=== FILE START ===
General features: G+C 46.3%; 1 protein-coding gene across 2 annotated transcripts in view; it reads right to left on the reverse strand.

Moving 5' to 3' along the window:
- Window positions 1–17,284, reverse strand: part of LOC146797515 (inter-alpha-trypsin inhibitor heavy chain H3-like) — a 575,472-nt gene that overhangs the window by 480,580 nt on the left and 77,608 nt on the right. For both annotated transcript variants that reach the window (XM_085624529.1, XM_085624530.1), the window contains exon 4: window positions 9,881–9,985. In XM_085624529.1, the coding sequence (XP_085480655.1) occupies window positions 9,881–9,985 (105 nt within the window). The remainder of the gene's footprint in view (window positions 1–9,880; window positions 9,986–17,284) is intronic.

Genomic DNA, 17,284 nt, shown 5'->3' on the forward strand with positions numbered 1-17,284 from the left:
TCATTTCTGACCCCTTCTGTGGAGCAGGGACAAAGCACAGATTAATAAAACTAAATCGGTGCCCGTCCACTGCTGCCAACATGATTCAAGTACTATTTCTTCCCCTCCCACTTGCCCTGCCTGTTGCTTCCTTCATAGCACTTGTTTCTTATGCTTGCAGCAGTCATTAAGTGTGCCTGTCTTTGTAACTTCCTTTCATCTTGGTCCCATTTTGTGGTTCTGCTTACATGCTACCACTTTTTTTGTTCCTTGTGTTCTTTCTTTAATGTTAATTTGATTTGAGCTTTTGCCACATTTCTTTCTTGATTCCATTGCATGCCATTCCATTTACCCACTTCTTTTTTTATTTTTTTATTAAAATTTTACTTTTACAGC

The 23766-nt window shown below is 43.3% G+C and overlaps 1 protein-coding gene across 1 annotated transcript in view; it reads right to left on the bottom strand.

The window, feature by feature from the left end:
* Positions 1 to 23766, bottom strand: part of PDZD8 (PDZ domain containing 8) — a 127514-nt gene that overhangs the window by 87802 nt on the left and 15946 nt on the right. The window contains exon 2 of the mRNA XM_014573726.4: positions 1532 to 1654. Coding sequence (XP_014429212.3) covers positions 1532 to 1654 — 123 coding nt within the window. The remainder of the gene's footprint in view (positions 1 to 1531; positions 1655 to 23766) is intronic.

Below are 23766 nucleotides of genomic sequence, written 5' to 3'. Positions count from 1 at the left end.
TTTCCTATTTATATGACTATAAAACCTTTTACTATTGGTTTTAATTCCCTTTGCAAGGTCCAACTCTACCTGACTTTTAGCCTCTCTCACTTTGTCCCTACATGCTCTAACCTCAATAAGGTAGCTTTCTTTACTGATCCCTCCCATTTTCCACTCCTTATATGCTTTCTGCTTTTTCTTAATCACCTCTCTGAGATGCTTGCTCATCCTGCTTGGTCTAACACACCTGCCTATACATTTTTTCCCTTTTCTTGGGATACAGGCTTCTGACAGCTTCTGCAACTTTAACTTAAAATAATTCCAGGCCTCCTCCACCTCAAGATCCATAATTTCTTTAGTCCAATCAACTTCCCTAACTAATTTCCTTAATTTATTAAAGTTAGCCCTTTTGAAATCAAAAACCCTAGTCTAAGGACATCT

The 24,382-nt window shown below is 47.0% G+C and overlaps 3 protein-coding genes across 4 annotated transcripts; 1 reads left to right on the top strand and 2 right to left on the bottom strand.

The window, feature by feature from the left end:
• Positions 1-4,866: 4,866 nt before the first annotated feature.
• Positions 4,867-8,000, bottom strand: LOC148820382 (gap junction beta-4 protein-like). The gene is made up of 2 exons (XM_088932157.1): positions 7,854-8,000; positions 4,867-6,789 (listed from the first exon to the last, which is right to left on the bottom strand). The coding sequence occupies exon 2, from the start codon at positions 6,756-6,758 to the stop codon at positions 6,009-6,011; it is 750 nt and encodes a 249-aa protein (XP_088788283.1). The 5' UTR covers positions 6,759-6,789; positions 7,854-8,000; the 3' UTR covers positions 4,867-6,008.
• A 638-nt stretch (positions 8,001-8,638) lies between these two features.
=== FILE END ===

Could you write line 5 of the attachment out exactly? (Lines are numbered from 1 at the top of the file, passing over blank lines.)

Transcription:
TCATTTCTGACCCCTTCTGTGGAGCAGGGACAAAGCACAGATTAATAAAACTAAATCGGTGCCCGTCCACTGCTGCCAACATGATTCAAGTACTATTTCTTCCCCTCCCACTTGCCCTGCCTGTTGCTTCCTTCATAGCACTTGTTTCTTATGCTTGCAGCAGTCATTAAGTGTGCCTGTCTTTGTAACTTCCTTTCATCTTGGTCCCATTTTGTGGTTCTGCTTACATGCTACCACTTTTTTTGTTCCTTGTGTTCTTTCTTTAATGTTAATTTGATTTGAGCTTTTGCCACATTTCTTTCTTGATTCCATTGCATGCCATTCCATTTACCCACTTCTTTTTTTATTTTTTTATTAAAATTTTACTTTTACAGC